It's Dáil over for nine weeks: let's hope return brings 'better politics'
Published 22/07/2016 | 02:30
New politics, old holidays and few new laws. That is a not very encouraging thumbnail sketch of the first term of Ireland's strangest Dáil as TDs clocked out last night until September 27, nine-and-half weeks from now.
Elected on February 26 last, it struggled from its first sitting day, on March 10, to make sense of the crazy political mosaic that makes up this 32nd Dáil. After 70 tortuous days, the hybrid minority Coalition, led by Fine Gael and including diverse Independent ministers, but orchestrated in the background by Fianna Fáil, literally stumbled into office on Friday, May 6 last.
What we have had since is termed "new politics". We are to have a score of committees, there will be pre-legislative scrutiny and post-legislative scrutiny.
The elected parliament will no longer be a rubberstamp for matters driven by senior officials and decided by government ministers. But many veterans of Leinster House believe we have gone from one extreme to the other.
Tough decisions on third-level education funding, on health funding and organisation and local taxation are unlikely to be faced. We have the spectacle of three Independent ministers rejecting the Attorney General's advice and voting against their Fine Gael Cabinet colleagues.
We have had Fianna Fáil flexing its muscles and issuing veiled warnings. We have seen Fine Gael members being decidedly unhappy, with doubts about the timing of the Taoiseach's departure and the timing of the next election. In sum, this Government often seems to have far too many things working against it.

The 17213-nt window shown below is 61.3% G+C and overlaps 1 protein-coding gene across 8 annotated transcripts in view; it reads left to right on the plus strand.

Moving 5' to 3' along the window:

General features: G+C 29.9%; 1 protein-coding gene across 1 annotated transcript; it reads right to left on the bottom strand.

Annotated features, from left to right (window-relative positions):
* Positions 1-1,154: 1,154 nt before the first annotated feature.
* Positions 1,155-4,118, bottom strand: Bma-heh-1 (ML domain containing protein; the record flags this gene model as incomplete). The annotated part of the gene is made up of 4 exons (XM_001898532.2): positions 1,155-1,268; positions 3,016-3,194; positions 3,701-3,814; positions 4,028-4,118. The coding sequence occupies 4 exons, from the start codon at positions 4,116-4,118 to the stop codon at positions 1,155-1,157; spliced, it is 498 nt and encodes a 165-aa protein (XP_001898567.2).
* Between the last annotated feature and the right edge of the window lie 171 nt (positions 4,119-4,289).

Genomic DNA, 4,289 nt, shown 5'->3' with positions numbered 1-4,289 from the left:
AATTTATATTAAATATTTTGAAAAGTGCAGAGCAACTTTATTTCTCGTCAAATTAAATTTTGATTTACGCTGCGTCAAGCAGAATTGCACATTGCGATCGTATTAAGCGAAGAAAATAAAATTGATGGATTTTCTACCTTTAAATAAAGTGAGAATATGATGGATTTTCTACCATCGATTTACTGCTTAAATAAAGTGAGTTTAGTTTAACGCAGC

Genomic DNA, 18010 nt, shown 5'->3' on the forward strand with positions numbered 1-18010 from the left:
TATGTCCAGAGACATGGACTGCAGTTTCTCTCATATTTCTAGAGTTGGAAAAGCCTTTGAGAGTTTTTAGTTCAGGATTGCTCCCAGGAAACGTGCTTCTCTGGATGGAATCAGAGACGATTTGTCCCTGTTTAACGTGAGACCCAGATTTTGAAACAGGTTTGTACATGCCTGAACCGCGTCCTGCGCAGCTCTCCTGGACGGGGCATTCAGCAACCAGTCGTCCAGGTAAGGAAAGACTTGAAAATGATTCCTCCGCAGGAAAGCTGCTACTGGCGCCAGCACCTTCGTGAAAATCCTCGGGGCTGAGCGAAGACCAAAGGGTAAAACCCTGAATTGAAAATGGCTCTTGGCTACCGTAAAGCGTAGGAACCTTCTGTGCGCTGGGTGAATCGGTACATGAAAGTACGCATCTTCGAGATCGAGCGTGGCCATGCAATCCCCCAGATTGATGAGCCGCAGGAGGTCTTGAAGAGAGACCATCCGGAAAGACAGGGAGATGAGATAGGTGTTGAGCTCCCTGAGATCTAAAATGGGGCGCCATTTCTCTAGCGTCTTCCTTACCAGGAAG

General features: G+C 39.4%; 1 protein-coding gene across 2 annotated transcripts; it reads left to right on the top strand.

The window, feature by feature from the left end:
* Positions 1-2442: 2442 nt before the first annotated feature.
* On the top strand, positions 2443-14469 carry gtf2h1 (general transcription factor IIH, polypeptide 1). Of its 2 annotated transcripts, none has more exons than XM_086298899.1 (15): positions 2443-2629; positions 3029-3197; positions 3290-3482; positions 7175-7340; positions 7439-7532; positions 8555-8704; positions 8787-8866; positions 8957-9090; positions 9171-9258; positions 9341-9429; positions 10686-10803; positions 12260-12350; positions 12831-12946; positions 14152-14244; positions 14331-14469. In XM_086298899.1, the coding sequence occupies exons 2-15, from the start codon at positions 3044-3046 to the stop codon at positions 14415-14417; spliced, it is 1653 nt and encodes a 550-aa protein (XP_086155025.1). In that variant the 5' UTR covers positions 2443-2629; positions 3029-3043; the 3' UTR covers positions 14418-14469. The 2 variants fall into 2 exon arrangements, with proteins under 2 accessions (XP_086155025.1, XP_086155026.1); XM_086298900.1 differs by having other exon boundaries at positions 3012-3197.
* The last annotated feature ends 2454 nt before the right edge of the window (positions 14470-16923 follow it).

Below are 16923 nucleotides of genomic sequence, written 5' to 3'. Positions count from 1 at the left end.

Meanwhile, the Dáil completed just eight pieces of legislation. Most of them were hangovers from the previous Dáil. One of them was a decision to formalise the fudge by Fine Gael and Fianna Fáil to postpone water charges for nine months. In essence it is a decision to put a decision on hold.
Three pieces of legislation were cleared yesterday, two of which are important to citizens' everyday lives. One aims to curb the abuse of drugs mainly available on prescription, and another aims to scrutinise lower-level criminals' ill-gotten assets.
There has also been a quiet reversion to "old holidays". The return date is over nine weeks hence. There is some political cover as the builders move in next week to do works on a very venerable building.
Nor will the TDs and senators take nine weeks off. If they did, they would be political toast before long.
In fact, after a very grinding year, our politicians need a break, and the nation could do with a scaling back of full-on politics. Let's hope the time off is used to reflect on "better politics" in place of "new politics".